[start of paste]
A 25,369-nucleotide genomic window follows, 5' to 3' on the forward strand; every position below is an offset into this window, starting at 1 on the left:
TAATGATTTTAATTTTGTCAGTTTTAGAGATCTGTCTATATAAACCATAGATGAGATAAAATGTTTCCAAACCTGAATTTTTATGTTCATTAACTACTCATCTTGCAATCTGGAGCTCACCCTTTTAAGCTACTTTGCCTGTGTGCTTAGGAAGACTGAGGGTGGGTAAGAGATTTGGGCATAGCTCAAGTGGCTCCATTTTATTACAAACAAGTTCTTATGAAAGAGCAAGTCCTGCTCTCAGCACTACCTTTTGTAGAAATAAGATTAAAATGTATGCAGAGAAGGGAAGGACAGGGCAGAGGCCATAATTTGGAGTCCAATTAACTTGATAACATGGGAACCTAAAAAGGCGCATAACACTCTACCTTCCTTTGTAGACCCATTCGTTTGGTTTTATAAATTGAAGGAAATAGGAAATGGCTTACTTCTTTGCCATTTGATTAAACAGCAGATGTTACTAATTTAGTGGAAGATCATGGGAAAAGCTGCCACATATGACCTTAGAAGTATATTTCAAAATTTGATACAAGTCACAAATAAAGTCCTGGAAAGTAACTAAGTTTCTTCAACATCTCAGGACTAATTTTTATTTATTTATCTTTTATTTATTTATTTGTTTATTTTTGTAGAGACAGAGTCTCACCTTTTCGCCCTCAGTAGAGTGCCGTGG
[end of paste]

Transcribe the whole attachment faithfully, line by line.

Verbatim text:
A 25,369-nucleotide genomic window follows, 5' to 3' on the forward strand; every position below is an offset into this window, starting at 1 on the left:
TAATGATTTTAATTTTGTCAGTTTTAGAGATCTGTCTATATAAACCATAGATGAGATAAAATGTTTCCAAACCTGAATTTTTATGTTCATTAACTACTCATCTTGCAATCTGGAGCTCACCCTTTTAAGCTACTTTGCCTGTGTGCTTAGGAAGACTGAGGGTGGGTAAGAGATTTGGGCATAGCTCAAGTGGCTCCATTTTATTACAAACAAGTTCTTATGAAAGAGCAAGTCCTGCTCTCAGCACTACCTTTTGTAGAAATAAGATTAAAATGTATGCAGAGAAGGGAAGGACAGGGCAGAGGCCATAATTTGGAGTCCAATTAACTTGATAACATGGGAACCTAAAAAGGCGCATAACACTCTACCTTCCTTTGTAGACCCATTCGTTTGGTTTTATAAATTGAAGGAAATAGGAAATGGCTTACTTCTTTGCCATTTGATTAAACAGCAGATGTTACTAATTTAGTGGAAGATCATGGGAAAAGCTGCCACATATGACCTTAGAAGTATATTTCAAAATTTGATACAAGTCACAAATAAAGTCCTGGAAAGTAACTAAGTTTCTTCAACATCTCAGGACTAATTTTTATTTATTTATCTTTTATTTATTTATTTGTTTATTTTTGTAGAGACAGAGTCTCACCTTTTCGCCCTCAGTAGAGTGCCGTGG